According to a report by The Daily Telegraph on Feb. 9th Iran's ambassador to Spain has compared chopping off the hands of thieves to a "surgeon amputating a limb to prevent the spread of gangrene". Seyed Davoud Salehi called for "the traditions, religion and economic development" of Iran to be taken into account by those monitoring human rights in the country. He also argued that the death penalty was necessary "to preserve the health of society as a whole". Salehi said during a speech in Madrid that the highest court in Iran had decided to limit public executions to prevent images of hangings and stoning in public squares being broadcast around the world and used as propaganda against the regime. "Our laws allow for the amputation of the hand that steals. This is not accepted by the West, but the field of human rights should take into account the customs, traditions, religion and economic development," he said in comments reported by the newspaper El Mundo. "Some laws are needed to preserve the health of society, if not, it would be in danger."Iran has the second highest number of recorded executions in the world after China, according to Amnesty International. More than 300 people were condemned to death last year, an increase of more than 70 per cent on 2006. So far this year 20 public executions have taken place and the hands or feet of at least five offenders have been amputated. The ambassador criticised claims that Iran had a poor record in human rights and attributed it to "the arrogance of the West", which used the argument to harm the image of the country.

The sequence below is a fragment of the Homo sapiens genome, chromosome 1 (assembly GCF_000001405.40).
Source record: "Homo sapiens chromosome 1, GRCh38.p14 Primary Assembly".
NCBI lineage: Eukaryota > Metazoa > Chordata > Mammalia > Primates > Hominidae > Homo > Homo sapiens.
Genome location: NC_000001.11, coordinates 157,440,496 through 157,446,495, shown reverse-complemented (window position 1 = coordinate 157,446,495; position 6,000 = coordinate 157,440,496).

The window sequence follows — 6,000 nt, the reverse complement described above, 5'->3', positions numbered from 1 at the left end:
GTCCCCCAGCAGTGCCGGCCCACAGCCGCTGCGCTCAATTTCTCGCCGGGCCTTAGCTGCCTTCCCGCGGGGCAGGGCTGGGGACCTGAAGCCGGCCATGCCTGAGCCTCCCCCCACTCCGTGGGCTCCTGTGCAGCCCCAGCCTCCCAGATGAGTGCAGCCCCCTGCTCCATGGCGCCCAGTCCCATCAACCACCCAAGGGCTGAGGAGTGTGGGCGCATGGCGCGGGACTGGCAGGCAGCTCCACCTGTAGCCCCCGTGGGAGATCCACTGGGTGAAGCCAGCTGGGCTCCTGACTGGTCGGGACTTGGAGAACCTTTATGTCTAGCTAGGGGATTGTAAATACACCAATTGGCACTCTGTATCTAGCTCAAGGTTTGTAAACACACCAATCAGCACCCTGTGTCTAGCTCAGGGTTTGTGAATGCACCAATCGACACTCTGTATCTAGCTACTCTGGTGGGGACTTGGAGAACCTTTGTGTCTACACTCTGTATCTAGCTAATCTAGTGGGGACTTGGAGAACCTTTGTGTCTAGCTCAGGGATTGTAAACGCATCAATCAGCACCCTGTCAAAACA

Amnesty International warned on Thursday that two sisters, Zohreh and Azar Kabiri-niat, were facing execution by stoning in Iran for adultery. The women were arrested on 4th of February 2007 after Zohreh Kabiri-niat's husband filed a complaint against her and her sisters, Azar and Azzam, and also Azar's husband, Mohammadreza Bodaghi, and another man, according to the group. Zohreh’s husband claimed that they had had “illicit relations” and submitted as evidence video footage from a camera he had secretly installed in his house, which reportedly showed the two women with another man. The five were tried in March 2007 and sentenced to flogging for "having illicit relations"; Zohreh also received five years' imprisonment for forming “a centre of corruption”, Amnesty said in a statement. “But after the floggings were carried out, fresh charges of ‘committing adultery while being married’ were brought against Zohreh and Azar Kabiri-niat. On August 6, 2007. Both were found guilty and were sentenced to death by stoning”, it said. The charge of "adultery" was substantiated solely by the judge's “knowledge”, based on the video evidence and statements the sisters had made during their interrogation, according to the human rights group. Zohreh Kabiri-niat later said, "I do not accept my “confessions” under interrogations, and I deny whatever it is that they claim I said".Iran’s Supreme Court has rejected Zohreh and Azar Kabiri-niat’s appeal and ordered that the stoning sentence be carried out.